My level of enthusiasm was not high as I unloaded Rakita from her rack on the back of the car. My low-level of excitement was only matched by that of my Iron-friend Jen Bush who was preparing her bike to take to transition. Neither one of us were cranked up about the day’s coming effort at the Steelman Triathlon. I sign up for this race every year because it is close to home and one of my very favorite events. But August has not been kind to me. First there was a delightful and stubborn UTI that forced me to defer Rev3 Pocono to next year. Then, I rolled my foot for the second time in a month during an easy run. Add in a late-in-the-week bad reaction to eye drops used at the eye doctor and the mid-90s heat and high-humidity and I really just wanted to crawl in to a cave and hibernate. But I muddled forward, gathered my race things and wandered with Jen toward transition to setup. I was hoping for some Steelman Magic to help my mood.
You see, Steelman always brings out my best. I love the swim. It isn’t downstream, or current assisted in any way, but it isn’t your basic rectangle or triangle either. It may even measure out a little long if one were to examine it carefully. But the out, over, and around course keeps me entertained and I always swim well there. The rest of the day is equally enjoyable. I’ve never had a bad day at Steelman.
I had a t-shirt on over my race kit, and after a getting body marked and setting up my T area, the t-shirt was soaked from sweat. It was around 6am and the temps were already well into the 80s. It would definitely be a hot one. I downed the better part of a bottle of Powerade
in preparation for the dehydration festival to come. I made a quick stop at the port-a-john, double checked my transition setup, grabbed swim goggles & cap and was about to head for the warm-up swim when I was stopped by fellow racer and local running store owner Sorita Averill. “Are you going to swim with your wedding ring”? Thankfully she was more observant than me. I slipped my ring into my backpack and headed off to warm up.
I got a mediocre warm-up in that featured a prominent appearance from the “you really don’t want to do this” demons. After ignoring them, I swam a bit more and then clambered out of the rocky beach to wait for the start with my friend Larry. I hoped that as starting time neared, my race-day genes would kick in and get me going.
I was in starting wave 5 which was the last of the Olympic waves. There would be several sprint waves to follow on the shorter version of the course. I watched waves 1 through 4 go. I was surprised to see swimmers backstroking from the start. I also saw at least two swimmers start, stop, and turn around to wade ashore and turn in their chips without giving themselves a chance. The water temperature was 80 degrees so no wet suit for me. There were a fair number of folks still using them despite being eliminated from age group awards. I imagined how sweltering a wet suit would be partway through the swim and was happy I decided to not only ditch my wet suit but also my tri singlet. I would have to wrestle the singlet on in T1 but that seemed like a better option than wearing a parachute on the swim.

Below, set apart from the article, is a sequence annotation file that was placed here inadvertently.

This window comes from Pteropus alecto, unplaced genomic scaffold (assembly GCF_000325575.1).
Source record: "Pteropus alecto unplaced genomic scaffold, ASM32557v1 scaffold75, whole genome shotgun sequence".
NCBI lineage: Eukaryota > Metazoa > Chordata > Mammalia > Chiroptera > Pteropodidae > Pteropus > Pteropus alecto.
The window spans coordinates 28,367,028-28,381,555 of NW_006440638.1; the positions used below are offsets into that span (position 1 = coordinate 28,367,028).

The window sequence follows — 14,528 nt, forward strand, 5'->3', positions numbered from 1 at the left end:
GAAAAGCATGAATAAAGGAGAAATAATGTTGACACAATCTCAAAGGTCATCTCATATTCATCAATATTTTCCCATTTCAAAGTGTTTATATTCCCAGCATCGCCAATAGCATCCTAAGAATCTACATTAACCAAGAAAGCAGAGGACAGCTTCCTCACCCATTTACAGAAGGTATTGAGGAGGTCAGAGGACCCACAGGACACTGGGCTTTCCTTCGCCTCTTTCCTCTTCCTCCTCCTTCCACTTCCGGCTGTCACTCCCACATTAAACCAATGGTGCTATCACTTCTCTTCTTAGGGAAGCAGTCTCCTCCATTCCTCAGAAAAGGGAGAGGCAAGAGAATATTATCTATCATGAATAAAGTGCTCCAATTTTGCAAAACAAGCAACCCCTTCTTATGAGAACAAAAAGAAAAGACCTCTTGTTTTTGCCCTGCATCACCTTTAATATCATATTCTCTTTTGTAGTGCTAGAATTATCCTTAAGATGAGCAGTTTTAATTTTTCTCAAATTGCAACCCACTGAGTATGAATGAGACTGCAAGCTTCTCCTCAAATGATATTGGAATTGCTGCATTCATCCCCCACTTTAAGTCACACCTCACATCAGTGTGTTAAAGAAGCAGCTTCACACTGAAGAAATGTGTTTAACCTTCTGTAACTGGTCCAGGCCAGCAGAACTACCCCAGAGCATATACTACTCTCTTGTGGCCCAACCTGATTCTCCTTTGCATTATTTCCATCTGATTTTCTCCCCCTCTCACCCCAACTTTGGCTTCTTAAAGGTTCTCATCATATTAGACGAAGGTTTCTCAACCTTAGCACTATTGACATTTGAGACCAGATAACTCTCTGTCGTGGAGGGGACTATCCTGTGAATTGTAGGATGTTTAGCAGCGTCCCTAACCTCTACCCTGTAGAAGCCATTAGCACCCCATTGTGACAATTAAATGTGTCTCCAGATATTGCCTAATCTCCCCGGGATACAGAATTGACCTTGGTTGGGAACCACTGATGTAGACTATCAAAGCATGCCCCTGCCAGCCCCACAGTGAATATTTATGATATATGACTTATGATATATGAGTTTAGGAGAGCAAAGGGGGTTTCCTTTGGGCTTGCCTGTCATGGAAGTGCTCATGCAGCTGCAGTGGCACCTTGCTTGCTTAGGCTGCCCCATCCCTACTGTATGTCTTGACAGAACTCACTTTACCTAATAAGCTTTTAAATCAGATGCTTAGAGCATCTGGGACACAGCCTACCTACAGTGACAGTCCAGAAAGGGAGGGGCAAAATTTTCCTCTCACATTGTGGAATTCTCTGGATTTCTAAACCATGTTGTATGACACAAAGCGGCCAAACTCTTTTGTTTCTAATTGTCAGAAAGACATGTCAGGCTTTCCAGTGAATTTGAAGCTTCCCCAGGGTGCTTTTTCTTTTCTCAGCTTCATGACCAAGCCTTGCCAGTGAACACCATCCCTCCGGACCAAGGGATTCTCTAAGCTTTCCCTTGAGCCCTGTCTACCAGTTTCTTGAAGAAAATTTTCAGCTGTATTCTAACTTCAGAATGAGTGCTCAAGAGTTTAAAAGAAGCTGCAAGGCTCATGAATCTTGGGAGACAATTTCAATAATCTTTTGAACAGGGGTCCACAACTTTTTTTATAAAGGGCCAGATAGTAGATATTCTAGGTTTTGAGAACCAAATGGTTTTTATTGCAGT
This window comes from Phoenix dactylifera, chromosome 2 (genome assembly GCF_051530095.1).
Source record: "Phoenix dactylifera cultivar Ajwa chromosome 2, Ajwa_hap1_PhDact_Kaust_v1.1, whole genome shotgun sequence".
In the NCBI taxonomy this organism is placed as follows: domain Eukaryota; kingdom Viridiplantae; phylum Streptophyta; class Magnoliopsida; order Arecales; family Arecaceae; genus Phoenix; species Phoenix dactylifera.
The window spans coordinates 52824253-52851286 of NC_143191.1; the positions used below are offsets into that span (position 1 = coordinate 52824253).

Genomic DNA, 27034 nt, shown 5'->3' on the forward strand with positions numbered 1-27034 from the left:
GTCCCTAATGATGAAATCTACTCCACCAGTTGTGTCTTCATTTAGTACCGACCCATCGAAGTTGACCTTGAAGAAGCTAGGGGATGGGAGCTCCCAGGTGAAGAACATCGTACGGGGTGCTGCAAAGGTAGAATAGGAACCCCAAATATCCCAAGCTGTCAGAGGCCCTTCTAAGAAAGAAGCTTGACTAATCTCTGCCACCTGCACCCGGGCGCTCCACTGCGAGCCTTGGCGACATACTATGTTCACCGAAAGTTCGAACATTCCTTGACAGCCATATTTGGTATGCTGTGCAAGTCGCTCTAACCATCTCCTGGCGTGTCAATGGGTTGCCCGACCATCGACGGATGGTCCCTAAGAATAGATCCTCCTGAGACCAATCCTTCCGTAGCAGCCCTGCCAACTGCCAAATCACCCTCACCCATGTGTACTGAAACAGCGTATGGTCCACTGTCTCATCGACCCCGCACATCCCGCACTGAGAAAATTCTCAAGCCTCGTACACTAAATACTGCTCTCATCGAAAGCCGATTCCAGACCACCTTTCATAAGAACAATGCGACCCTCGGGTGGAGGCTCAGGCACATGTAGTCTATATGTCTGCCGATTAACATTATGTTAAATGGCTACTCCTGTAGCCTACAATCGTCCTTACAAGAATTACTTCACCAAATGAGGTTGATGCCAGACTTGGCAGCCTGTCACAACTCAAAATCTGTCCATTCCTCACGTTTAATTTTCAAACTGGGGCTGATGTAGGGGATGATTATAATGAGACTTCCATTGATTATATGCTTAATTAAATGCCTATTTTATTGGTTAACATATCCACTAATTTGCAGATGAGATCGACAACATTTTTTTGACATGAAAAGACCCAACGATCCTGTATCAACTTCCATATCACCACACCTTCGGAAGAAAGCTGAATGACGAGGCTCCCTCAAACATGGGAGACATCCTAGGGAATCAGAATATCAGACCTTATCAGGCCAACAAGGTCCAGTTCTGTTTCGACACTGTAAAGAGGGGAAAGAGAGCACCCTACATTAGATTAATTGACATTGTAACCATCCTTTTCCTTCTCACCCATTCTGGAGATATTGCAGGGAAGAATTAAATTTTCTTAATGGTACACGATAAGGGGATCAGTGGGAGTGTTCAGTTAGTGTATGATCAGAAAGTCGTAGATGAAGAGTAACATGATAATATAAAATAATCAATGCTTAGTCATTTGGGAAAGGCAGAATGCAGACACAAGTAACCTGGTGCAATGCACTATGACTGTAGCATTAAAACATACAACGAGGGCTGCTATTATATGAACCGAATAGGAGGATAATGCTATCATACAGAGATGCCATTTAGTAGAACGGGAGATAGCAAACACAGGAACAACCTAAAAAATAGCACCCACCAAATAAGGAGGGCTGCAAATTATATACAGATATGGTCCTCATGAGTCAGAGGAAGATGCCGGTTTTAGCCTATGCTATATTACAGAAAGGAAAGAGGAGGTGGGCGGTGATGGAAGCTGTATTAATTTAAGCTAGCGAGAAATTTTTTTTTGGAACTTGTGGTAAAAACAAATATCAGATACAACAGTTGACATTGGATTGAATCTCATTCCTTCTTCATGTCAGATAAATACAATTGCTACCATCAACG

Moments before my wave was to enter the water I found my foot tapping along to the music that was being played and I looked longingly at the first turn buoy in the distance. Suddenly, I couldn’t wait to get in the water and start swimming.
Soon enough we were called to the water and a bunch of orange capped old folks waded gingerly through the rocks to the deeper water. I began to mentally channel my inner Katie Ledecky
with her efficient looking, long distance swim stroke. MEEERRRPPP! The air horn sounded. We were off and I began to swim. I don’t recall what I was thinking about during those first couple hundred yards. Usually I focus on my rapid heartbeat, or claustrophobia but I don’t even think I thought about swimming. Suddenly I was aware of paddling along with a relaxed stroke past a buoy making my way steadily toward the sailboat that marks the first turn. For some reason, I love this particular swim. It is the poster child for successful wave starts. There is no beat down from fellow swimmers and in short order I am always able to find clean water that allows me to choose my pace. Once in a while, I found feet to follow and did so until they slowed down enough that I’d go around. I felt like I was having my best swim ever at Steelman. That is a tall order because I have had my best triathlon swims at this race and this is the first non-wet suit version of Steelman for me. Still, the swim is relaxing and energizing.
As I made my way toward the boat ramp and swim finish I mixed in with waves of swimmers from the sprint waves. I weaved through and around slower swimmers and on to the slippery ramp. From past experience I used the traction grooves in the ramp to pull myself toward the waiting helpers rather than try to stand-up. The ramp is too slippery to try to run up. With helping hands, I was able to get on the turf that had been put partway down the ramp and made my way toward transition. Like every year, I wished I could dive back in and do another loop of the swim. Instead, I headed into T2 for the bike ride noting along the way that Jen, who was doing the sprint event, was still waiting to get in the water. My swim time was 33:07. Definitely not my fastest, but given my performance of late in swimming 1500 meters, it seems slow. I really believe this portion of the course might be a touch long. But that’s okay. We all swam the same course.
It was not my fastest effort in T1 especially considering I didn’t have to remove a wet suit. But I took the time to don my singlet and spray down with sunscreen. I headed out of transition, mounted up, and headed for the big climb out of the parking lot to the road. T1 time: A slowish 2:56
It is noteworthy that this would be my first race with Rakita, my new bike. The olympic distance is only ~24 miles on the bike so while it does not require huge amounts of hydration I wanted to test out the fuelselage built-in hydration bladder. The plus: I really like it. The minus: The bladder slides down in to the black frame of my bike that was sitting in the sun. It’s a shame I didn’t add a tea bag.